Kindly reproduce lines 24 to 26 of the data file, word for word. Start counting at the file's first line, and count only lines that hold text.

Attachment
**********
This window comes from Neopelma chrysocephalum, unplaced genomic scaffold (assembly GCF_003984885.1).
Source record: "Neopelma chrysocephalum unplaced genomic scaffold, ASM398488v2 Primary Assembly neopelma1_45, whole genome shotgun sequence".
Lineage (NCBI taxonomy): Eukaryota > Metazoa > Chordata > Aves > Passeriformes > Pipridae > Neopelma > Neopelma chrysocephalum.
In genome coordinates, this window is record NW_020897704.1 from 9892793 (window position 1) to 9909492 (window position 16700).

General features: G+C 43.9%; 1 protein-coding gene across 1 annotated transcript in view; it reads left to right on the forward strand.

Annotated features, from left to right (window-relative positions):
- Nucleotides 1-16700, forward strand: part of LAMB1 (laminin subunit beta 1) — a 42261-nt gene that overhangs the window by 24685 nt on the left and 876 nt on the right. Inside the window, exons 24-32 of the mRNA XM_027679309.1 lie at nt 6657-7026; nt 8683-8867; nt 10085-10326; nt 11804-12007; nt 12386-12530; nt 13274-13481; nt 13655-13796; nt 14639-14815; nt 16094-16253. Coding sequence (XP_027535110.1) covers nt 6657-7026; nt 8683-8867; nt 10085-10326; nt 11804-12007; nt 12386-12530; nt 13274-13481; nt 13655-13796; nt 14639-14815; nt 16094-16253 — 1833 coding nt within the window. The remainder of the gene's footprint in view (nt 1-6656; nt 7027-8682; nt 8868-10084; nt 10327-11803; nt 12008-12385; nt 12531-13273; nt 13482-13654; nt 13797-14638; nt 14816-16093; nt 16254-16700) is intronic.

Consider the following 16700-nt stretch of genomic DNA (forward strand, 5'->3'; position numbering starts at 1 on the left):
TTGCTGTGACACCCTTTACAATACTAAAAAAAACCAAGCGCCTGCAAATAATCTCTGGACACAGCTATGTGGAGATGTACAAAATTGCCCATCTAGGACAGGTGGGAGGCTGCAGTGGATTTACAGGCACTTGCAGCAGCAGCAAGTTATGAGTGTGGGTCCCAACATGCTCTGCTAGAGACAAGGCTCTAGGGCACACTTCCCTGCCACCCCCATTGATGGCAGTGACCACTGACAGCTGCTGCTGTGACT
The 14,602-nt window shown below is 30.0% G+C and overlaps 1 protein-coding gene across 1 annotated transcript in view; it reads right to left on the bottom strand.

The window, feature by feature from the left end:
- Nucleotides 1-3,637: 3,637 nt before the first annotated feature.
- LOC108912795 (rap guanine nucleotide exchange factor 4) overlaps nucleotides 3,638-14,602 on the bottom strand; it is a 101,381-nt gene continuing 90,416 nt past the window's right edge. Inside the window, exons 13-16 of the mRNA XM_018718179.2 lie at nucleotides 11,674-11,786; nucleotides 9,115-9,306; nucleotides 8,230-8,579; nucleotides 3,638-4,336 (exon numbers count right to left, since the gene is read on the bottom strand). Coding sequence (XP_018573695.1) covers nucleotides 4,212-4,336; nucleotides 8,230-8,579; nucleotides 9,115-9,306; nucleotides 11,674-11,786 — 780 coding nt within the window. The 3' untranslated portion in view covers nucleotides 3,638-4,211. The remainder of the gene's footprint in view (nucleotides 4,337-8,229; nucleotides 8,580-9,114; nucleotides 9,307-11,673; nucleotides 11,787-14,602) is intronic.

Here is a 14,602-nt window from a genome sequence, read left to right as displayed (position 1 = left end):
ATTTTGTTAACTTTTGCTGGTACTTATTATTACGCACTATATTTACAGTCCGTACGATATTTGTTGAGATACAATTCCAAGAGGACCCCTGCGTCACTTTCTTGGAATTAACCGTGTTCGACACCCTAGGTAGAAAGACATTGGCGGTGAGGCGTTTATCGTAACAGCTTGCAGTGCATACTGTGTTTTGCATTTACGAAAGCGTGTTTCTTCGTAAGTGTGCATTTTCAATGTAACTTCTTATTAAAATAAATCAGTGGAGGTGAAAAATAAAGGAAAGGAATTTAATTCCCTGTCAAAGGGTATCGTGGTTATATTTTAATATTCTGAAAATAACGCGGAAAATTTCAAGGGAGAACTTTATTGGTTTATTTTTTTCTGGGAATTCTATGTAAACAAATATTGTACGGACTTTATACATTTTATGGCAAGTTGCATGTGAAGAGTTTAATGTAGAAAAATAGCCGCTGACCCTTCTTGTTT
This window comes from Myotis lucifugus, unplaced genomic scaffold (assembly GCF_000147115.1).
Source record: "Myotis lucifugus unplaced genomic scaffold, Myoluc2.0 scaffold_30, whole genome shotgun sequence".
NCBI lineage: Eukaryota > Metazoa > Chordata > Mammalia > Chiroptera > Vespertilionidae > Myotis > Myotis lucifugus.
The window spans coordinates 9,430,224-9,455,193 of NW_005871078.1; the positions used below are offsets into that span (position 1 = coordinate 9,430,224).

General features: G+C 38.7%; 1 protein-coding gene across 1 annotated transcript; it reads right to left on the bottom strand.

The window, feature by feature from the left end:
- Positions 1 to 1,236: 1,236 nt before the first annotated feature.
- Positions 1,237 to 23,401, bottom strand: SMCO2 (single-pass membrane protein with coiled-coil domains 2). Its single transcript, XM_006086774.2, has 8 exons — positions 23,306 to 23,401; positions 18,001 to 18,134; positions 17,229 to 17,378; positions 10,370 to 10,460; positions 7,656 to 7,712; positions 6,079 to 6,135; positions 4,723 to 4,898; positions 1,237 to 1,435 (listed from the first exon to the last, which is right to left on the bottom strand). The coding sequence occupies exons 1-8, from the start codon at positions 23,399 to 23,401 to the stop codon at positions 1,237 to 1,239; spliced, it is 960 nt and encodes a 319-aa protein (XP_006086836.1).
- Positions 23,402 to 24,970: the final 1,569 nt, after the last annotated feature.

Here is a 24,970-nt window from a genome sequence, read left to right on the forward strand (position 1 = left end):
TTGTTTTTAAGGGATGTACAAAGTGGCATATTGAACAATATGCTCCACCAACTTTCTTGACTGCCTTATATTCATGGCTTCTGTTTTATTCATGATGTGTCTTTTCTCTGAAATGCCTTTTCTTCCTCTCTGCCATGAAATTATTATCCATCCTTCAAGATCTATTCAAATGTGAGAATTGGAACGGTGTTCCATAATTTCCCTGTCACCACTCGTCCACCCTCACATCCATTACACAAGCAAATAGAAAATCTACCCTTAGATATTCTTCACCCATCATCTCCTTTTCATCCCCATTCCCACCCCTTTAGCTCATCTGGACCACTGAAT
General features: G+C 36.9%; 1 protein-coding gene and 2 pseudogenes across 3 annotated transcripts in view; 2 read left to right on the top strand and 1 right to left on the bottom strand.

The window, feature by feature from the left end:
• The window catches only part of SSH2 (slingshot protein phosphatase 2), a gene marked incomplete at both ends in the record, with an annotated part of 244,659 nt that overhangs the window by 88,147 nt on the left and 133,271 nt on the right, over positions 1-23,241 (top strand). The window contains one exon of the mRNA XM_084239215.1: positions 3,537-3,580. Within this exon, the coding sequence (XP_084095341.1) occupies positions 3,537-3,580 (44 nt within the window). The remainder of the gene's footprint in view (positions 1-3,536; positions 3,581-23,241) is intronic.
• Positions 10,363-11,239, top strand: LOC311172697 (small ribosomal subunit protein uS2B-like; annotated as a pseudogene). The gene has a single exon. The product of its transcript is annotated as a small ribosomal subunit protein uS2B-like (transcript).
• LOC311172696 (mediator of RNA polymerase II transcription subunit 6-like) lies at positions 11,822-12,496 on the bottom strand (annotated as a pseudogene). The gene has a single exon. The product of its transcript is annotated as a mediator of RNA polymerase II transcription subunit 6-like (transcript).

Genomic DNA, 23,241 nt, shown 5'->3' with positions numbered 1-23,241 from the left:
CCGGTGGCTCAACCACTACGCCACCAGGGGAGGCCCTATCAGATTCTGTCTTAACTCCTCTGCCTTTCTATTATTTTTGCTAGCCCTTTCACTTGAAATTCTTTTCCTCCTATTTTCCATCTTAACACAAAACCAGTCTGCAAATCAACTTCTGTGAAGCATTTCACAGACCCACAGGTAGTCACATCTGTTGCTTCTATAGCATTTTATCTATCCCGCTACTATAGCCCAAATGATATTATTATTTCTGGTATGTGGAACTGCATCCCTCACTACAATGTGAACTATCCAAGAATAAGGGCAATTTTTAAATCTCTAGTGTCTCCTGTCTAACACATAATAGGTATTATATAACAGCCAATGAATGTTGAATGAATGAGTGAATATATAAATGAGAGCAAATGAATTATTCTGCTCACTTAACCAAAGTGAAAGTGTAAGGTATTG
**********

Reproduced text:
- Positions 23,402 to 24,970: the final 1,569 nt, after the last annotated feature.

Here is a 24,970-nt window from a genome sequence, read left to right on the forward strand (position 1 = left end):
TTGTTTTTAAGGGATGTACAAAGTGGCATATTGAACAATATGCTCCACCAACTTTCTTGACTGCCTTATATTCATGGCTTCTGTTTTATTCATGATGTGTCTTTTCTCTGAAATGCCTTTTCTTCCTCTCTGCCATGAAATTATTATCCATCCTTCAAGATCTATTCAAATGTGAGAATTGGAACGGTGTTCCATAATTTCCCTGTCACCACTCGTCCACCCTCACATCCATTACACAAGCAAATAGAAAATCTACCCTTAGATATTCTTCACCCATCATCTCCTTTTCATCCCCATTCCCACCCCTTTAGCTCATCTGGACCACTGAAT